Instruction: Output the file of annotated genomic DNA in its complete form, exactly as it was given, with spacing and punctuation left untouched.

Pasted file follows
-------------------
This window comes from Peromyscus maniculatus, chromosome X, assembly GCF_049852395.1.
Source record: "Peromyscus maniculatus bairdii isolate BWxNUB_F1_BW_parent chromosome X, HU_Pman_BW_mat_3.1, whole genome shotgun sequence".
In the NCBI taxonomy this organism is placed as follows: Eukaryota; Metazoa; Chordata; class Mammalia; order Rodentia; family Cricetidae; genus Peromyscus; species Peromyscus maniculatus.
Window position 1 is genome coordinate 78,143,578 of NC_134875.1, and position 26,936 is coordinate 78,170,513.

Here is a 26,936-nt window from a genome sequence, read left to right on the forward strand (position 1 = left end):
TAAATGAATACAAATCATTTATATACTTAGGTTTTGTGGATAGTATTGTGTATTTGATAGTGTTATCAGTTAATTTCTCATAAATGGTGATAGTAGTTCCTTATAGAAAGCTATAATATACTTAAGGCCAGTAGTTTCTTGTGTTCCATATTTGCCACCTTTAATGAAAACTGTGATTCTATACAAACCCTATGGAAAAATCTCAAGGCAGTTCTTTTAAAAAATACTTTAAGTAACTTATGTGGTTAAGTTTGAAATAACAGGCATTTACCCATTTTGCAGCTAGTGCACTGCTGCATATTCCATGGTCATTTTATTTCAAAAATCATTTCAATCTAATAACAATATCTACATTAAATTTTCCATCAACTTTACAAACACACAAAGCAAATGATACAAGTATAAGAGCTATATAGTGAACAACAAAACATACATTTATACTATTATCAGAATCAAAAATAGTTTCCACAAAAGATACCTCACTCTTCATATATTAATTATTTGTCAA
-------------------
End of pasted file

This window comes from Peromyscus maniculatus, chromosome X, assembly GCF_049852395.1.
Source record: "Peromyscus maniculatus bairdii isolate BWxNUB_F1_BW_parent chromosome X, HU_Pman_BW_mat_3.1, whole genome shotgun sequence".
In the NCBI taxonomy this organism is placed as follows: Eukaryota; Metazoa; Chordata; class Mammalia; order Rodentia; family Cricetidae; genus Peromyscus; species Peromyscus maniculatus.
Window position 1 is genome coordinate 78,143,578 of NC_134875.1, and position 26,936 is coordinate 78,170,513.

Here is a 26,936-nt window from a genome sequence, read left to right on the forward strand (position 1 = left end):
TAAATGAATACAAATCATTTATATACTTAGGTTTTGTGGATAGTATTGTGTATTTGATAGTGTTATCAGTTAATTTCTCATAAATGGTGATAGTAGTTCCTTATAGAAAGCTATAATATACTTAAGGCCAGTAGTTTCTTGTGTTCCATATTTGCCACCTTTAATGAAAACTGTGATTCTATACAAACCCTATGGAAAAATCTCAAGGCAGTTCTTTTAAAAAATACTTTAAGTAACTTATGTGGTTAAGTTTGAAATAACAGGCATTTACCCATTTTGCAGCTAGTGCACTGCTGCATATTCCATGGTCATTTTATTTCAAAAATCATTTCAATCTAATAACAATATCTACATTAAATTTTCCATCAACTTTACAAACACACAAAGCAAATGATACAAGTATAAGAGCTATATAGTGAACAACAAAACATACATTTATACTATTATCAGAATCAAAAATAGTTTCCACAAAAGATACCTCACTCTTCATATATTAATTATTTGTCAA